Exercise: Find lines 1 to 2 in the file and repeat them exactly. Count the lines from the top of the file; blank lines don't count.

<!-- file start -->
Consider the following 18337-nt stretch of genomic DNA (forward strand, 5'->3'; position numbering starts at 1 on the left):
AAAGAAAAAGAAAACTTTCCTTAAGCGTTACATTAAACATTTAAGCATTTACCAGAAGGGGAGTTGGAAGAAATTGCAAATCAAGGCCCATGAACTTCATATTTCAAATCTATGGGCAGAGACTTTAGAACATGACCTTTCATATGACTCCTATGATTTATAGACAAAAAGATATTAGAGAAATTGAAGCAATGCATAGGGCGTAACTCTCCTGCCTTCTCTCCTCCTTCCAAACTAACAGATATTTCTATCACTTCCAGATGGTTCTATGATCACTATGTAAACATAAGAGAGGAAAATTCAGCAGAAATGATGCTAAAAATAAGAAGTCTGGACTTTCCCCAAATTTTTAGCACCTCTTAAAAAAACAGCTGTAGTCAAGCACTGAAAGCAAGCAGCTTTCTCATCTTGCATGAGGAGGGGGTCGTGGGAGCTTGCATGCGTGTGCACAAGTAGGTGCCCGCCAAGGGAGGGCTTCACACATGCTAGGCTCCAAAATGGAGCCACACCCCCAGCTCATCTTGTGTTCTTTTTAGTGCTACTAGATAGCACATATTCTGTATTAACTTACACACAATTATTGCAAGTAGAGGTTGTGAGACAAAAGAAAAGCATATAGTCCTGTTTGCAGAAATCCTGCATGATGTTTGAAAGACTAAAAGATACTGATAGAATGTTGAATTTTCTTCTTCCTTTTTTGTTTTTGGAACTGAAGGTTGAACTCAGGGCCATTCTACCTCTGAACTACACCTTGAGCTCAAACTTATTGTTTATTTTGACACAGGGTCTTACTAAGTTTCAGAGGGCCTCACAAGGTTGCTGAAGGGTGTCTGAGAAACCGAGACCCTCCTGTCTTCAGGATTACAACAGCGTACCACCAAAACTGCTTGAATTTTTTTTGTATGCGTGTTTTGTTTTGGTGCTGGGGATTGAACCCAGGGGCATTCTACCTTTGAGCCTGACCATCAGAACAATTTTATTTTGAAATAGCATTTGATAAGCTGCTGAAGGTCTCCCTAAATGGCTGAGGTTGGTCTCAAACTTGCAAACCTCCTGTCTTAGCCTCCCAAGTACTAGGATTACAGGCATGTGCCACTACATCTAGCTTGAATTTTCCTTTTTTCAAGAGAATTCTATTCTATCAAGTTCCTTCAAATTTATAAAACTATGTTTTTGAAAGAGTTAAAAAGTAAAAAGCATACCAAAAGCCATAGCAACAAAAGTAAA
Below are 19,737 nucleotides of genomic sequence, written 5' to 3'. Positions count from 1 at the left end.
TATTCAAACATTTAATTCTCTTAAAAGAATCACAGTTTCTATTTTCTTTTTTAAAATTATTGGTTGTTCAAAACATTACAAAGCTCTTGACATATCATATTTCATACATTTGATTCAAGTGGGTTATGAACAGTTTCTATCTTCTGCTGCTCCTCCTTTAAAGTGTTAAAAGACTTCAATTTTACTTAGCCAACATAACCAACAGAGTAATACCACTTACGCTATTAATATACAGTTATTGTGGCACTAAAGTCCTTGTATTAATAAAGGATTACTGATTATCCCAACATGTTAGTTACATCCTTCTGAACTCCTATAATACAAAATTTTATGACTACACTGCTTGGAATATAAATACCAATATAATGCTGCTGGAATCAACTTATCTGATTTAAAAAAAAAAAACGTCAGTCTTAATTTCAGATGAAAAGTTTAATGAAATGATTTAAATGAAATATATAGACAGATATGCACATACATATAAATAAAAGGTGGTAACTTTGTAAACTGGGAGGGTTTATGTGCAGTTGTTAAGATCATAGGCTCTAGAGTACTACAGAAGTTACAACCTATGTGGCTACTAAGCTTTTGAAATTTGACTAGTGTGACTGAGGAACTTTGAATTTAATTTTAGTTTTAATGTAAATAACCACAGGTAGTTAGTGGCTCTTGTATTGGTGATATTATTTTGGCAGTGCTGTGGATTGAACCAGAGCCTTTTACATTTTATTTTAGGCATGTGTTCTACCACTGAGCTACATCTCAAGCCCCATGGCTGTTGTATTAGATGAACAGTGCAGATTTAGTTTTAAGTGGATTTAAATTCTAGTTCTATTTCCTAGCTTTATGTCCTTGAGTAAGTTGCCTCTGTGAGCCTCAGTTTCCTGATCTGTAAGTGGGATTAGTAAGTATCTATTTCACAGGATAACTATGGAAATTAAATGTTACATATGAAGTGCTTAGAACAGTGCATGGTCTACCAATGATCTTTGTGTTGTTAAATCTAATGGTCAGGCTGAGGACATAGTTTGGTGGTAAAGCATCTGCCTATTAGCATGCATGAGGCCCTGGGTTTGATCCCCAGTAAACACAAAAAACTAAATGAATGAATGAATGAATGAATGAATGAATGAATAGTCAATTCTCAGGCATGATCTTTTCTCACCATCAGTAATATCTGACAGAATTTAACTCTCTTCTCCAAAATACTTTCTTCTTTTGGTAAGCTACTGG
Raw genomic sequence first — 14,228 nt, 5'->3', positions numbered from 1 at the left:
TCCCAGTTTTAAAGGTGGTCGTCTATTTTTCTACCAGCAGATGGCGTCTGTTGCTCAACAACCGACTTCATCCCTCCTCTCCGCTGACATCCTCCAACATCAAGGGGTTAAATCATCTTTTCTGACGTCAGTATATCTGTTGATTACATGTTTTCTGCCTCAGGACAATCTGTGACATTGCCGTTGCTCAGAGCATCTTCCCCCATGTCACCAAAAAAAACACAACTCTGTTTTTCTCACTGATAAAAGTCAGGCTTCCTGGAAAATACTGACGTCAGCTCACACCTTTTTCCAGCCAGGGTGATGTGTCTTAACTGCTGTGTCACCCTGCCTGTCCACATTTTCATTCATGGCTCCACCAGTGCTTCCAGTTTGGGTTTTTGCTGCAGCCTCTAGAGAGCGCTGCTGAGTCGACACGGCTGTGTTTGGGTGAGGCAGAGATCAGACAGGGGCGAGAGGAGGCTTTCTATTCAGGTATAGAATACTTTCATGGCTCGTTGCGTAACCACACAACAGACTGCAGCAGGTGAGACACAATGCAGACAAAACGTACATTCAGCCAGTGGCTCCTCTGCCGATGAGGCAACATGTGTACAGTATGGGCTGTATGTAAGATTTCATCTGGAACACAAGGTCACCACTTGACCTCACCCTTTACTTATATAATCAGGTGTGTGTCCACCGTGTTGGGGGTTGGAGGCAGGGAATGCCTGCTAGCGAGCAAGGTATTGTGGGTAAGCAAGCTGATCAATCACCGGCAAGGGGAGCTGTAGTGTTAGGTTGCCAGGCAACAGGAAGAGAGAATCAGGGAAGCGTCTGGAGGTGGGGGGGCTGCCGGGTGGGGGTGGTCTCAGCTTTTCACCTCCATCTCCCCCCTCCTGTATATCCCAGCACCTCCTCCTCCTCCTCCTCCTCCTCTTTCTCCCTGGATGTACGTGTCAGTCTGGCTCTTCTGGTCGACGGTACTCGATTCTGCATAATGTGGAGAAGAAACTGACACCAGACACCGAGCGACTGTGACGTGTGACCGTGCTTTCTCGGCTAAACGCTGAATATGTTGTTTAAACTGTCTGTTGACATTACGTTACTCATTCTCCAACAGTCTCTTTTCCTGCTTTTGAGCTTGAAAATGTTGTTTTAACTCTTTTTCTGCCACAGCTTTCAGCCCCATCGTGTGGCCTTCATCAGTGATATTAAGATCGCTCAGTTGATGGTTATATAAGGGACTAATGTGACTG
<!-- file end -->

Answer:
Consider the following 18337-nt stretch of genomic DNA (forward strand, 5'->3'; position numbering starts at 1 on the left):
AAAGAAAAAGAAAACTTTCCTTAAGCGTTACATTAAACATTTAAGCATTTACCAGAAGGGGAGTTGGAAGAAATTGCAAATCAAGGCCCATGAACTTCATATTTCAAATCTATGGGCAGAGACTTTAGAACATGACCTTTCATATGACTCCTATGATTTATAGACAAAAAGATATTAGAGAAATTGAAGCAATGCATAGGGCGTAACTCTCCTGCCTTCTCTCCTCCTTCCAAACTAACAGATATTTCTATCACTTCCAGATGGTTCTATGATCACTATGTAAACATAAGAGAGGAAAATTCAGCAGAAATGATGCTAAAAATAAGAAGTCTGGACTTTCCCCAAATTTTTAGCACCTCTTAAAAAAACAGCTGTAGTCAAGCACTGAAAGCAAGCAGCTTTCTCATCTTGCATGAGGAGGGGGTCGTGGGAGCTTGCATGCGTGTGCACAAGTAGGTGCCCGCCAAGGGAGGGCTTCACACATGCTAGGCTCCAAAATGGAGCCACACCCCCAGCTCATCTTGTGTTCTTTTTAGTGCTACTAGATAGCACATATTCTGTATTAACTTACACACAATTATTGCAAGTAGAGGTTGTGAGACAAAAGAAAAGCATATAGTCCTGTTTGCAGAAATCCTGCATGATGTTTGAAAGACTAAAAGATACTGATAGAATGTTGAATTTTCTTCTTCCTTTTTTGTTTTTGGAACTGAAGGTTGAACTCAGGGCCATTCTACCTCTGAACTACACCTTGAGCTCAAACTTATTGTTTATTTTGACACAGGGTCTTACTAAGTTTCAGAGGGCCTCACAAGGTTGCTGAAGGGTGTCTGAGAAACCGAGACCCTCCTGTCTTCAGGATTACAACAGCGTACCACCAAAACTGCTTGAATTTTTTTTGTATGCGTGTTTTGTTTTGGTGCTGGGGATTGAACCCAGGGGCATTCTACCTTTGAGCCTGACCATCAGAACAATTTTATTTTGAAATAGCATTTGATAAGCTGCTGAAGGTCTCCCTAAATGGCTGAGGTTGGTCTCAAACTTGCAAACCTCCTGTCTTAGCCTCCCAAGTACTAGGATTACAGGCATGTGCCACTACATCTAGCTTGAATTTTCCTTTTTTCAAGAGAATTCTATTCTATCAAGTTCCTTCAAATTTATAAAACTATGTTTTTGAAAGAGTTAAAAAGTAAAAAGCATACCAAAAGCCATAGCAACAAAAGTAAA